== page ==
Sugars influence cell-to-surface adhesion

Using TIRF microscopy, Flagella-mediated adhesion can be visualized and analysed.
© Lara Hoepfner

Biotechnologists measure the forces with which algae cells adhere to surfaces and move on them

How can cells adhere to surfaces and move on them? This is a question which was investigated by an international team of researchers headed by Prof. Michael Hippler from the University of Münster and Prof. Kaiyao Huang from the Institute of Hydrobiology (Chinese Academy of Sciences, Wuhan, China). The researchers used the green alga Chlamydomonas reinhardtii as their model organism. They manipulated the alga by altering the sugar modifications in proteins on the cell surface. As a result, they were able to alter the cellular surface adhesion, also known as adhesion force. The results have now been published in the open access scientific journal “eLife”.

Background and methodology

Flagella-mediated adhesion and gliding by Chlamydomonas reinhardtii (green alga) on a solid surface (top). Using TIRF microscopy, these dynamics can be visualized and analysed (bottom).
© Lara Hoepfner

In order to move, the green alga has two thread-like flagella on its cell surface. The alga actually uses these flagella for swimming, but it can also use them to adhere to surfaces and glide along them. The researchers now wanted to find out how movement and adhesion on the part of the alga can be manipulated. “We discovered that proteins on cell surfaces that are involved in this process are modified by certain sugars. If these sugar chains on the proteins are altered, this enables their properties to be altered,” explains Michael Hippler from the Institute of the Biology and Biotechnology of Plants at Münster University.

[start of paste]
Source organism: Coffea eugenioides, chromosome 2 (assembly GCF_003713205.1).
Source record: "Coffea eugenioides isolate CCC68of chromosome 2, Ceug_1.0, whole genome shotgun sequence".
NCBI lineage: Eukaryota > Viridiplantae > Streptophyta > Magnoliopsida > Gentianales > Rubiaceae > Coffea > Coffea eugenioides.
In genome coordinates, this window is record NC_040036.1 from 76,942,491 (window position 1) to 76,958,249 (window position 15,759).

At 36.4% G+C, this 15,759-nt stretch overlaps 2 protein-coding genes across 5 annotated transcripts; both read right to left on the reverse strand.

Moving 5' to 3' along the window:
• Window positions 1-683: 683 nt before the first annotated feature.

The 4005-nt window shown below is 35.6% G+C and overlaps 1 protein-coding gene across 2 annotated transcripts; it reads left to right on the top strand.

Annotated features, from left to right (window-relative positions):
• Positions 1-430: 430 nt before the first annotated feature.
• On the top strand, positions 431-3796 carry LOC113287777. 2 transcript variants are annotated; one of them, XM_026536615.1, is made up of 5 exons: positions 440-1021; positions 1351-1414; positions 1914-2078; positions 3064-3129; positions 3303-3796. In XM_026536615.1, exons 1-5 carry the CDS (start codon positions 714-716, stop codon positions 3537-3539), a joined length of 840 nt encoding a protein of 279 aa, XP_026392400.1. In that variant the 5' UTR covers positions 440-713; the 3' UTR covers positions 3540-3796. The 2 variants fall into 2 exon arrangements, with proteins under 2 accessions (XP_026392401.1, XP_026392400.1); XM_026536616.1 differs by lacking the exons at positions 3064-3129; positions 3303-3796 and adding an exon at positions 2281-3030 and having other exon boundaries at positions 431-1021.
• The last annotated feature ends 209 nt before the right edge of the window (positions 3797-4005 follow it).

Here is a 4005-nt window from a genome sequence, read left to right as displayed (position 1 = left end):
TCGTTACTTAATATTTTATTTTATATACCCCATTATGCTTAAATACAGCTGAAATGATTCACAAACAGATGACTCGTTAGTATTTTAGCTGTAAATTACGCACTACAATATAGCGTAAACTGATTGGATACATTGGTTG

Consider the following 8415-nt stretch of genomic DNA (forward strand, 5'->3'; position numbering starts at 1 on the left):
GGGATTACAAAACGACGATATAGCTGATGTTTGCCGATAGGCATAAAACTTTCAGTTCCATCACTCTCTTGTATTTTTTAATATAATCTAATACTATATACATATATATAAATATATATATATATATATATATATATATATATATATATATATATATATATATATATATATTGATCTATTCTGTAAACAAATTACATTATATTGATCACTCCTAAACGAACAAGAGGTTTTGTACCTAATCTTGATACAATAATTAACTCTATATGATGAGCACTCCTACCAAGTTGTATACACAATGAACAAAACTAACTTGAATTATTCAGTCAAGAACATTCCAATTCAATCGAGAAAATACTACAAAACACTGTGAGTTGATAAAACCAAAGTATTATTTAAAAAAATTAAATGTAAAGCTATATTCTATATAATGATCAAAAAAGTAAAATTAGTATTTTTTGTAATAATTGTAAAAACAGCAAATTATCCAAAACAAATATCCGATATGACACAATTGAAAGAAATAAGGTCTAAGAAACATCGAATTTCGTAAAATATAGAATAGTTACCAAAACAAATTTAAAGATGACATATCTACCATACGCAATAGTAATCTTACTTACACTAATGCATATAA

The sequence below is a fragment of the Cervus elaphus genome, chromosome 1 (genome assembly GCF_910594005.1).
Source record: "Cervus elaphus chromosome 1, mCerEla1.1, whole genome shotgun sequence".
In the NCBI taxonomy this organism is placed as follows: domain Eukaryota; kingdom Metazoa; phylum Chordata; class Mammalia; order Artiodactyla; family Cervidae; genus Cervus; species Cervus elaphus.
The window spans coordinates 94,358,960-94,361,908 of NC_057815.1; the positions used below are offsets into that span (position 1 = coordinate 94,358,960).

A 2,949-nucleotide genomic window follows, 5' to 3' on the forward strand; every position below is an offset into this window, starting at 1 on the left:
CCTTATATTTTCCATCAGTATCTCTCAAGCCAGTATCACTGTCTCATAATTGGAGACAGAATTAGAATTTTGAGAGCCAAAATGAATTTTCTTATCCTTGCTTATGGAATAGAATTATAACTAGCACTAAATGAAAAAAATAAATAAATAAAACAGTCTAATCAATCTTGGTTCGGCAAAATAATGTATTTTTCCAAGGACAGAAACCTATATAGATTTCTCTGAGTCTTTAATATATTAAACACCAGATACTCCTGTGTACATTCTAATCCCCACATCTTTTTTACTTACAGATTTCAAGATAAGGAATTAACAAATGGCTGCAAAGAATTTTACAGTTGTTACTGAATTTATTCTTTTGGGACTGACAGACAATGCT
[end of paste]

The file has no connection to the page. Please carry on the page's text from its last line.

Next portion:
Experts then describe such proteins as being N-glycosylated – a modification in which carbohydrates are docked onto amino groups. Alterations to these sugar modifications by genetically manipulating the algae showed that the adhesion force of the algae and, as a result, any adhesion to surfaces were reduced. At the same time, there was no change in the cells gliding on the surface. The much-reduced force with which the mutants adhere to surfaces is therefore still sufficient, under laboratory conditions, to enable gliding to take place.

In order to study these processes, the researchers first used so-called insertional mutagenesis and the CRISPR/Cas9 method to deactivate genes which encode enzymes relevant to the N-glycosylation process. “The next step was to analyse the sugar modifications of these genetically altered algae strains using mass spectrometry methods,” says Michael Hippler, explaining the team’s approach. In order to visualise the cell-gliding, the researchers used a special method of optical microscopy – total internal reflection fluorescence microscopy (TIRF). This method is frequently used to carry out examinations of structures which are located very close to a surface. For this purpose, a fluorescent protein was expressed in the flagella of the algae in order to make the flagella and the cell-gliding visible.